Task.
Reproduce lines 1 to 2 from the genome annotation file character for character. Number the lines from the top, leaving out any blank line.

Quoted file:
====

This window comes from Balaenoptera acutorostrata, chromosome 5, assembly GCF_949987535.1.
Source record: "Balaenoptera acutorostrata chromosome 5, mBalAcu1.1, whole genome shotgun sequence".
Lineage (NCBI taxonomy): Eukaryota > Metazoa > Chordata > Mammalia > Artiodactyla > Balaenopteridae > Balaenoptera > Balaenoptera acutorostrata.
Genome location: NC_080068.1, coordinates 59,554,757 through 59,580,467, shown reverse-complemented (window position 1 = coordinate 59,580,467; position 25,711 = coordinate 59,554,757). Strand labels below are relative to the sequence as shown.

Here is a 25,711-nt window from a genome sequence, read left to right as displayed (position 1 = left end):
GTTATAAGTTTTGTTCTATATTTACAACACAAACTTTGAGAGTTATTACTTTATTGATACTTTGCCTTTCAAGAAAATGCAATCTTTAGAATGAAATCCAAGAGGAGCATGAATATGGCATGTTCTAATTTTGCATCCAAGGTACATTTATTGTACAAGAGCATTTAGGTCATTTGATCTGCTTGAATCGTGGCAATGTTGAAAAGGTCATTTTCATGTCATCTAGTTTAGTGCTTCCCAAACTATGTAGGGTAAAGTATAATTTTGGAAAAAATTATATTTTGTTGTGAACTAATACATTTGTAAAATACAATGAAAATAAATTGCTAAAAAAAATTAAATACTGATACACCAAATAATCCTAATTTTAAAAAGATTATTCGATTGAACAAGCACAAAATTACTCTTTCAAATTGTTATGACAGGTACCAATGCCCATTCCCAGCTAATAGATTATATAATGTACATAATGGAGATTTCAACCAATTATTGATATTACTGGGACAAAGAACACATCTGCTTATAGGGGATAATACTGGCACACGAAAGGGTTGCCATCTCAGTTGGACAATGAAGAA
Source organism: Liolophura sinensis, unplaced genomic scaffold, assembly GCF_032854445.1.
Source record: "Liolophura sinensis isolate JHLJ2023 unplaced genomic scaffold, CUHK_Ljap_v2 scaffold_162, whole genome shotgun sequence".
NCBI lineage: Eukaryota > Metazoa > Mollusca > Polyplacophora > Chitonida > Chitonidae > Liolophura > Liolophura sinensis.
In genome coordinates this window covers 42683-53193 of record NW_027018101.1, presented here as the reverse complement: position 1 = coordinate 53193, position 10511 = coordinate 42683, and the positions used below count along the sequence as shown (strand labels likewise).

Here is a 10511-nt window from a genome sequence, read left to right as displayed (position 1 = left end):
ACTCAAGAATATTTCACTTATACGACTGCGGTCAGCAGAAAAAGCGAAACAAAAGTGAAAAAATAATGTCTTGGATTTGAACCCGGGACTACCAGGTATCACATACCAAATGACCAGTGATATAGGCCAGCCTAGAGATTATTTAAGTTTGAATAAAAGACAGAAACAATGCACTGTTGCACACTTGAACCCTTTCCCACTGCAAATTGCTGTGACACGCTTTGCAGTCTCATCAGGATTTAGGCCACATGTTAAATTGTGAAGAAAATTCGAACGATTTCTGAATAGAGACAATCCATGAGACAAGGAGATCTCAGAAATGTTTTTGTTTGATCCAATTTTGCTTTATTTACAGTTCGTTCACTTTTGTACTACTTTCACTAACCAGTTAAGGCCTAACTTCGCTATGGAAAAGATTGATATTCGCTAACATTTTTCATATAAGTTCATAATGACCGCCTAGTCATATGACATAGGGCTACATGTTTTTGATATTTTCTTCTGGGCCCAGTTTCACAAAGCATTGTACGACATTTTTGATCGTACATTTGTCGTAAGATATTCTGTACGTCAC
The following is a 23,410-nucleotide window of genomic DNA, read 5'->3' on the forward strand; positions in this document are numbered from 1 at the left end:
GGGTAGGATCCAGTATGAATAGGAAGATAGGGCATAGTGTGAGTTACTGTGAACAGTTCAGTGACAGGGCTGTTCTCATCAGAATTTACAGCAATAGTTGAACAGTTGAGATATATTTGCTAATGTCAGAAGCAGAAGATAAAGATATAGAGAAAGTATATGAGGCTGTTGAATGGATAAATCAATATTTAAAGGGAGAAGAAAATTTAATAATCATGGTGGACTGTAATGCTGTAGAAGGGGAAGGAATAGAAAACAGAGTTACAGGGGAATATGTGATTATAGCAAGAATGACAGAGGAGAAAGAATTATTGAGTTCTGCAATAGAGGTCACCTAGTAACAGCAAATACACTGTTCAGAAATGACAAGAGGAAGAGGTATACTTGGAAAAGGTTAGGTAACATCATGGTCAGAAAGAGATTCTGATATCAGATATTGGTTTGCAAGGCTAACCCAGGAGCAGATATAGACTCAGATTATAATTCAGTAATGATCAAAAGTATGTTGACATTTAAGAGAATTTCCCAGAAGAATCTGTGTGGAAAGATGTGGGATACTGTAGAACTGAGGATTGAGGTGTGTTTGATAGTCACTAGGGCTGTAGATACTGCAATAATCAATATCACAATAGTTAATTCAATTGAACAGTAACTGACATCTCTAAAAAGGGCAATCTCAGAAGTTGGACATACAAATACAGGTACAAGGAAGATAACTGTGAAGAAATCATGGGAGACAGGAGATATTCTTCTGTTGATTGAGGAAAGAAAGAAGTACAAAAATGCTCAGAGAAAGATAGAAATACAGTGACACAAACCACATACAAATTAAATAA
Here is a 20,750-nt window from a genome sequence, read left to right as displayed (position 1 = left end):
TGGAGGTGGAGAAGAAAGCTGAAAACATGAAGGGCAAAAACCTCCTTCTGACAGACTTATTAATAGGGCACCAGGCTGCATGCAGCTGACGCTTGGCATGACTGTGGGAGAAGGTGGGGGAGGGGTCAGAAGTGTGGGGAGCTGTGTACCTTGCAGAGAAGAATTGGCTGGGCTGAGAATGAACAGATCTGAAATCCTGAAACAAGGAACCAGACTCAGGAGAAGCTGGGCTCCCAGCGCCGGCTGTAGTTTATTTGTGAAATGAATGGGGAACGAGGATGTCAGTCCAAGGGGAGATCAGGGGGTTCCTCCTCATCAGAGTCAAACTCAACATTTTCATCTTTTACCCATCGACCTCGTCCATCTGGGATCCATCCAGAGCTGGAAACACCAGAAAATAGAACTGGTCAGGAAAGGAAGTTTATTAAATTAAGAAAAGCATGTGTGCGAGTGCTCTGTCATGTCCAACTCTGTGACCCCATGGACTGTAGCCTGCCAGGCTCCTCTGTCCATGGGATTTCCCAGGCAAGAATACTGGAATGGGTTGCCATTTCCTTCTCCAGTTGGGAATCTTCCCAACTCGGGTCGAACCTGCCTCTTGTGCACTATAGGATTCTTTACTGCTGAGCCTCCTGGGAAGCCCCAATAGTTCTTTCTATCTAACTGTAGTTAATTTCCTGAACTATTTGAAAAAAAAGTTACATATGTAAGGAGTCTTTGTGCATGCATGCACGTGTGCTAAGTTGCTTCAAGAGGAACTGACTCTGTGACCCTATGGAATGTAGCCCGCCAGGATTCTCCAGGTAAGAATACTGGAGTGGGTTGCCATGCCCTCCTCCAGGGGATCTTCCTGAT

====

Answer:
This window comes from Balaenoptera acutorostrata, chromosome 5, assembly GCF_949987535.1.
Source record: "Balaenoptera acutorostrata chromosome 5, mBalAcu1.1, whole genome shotgun sequence".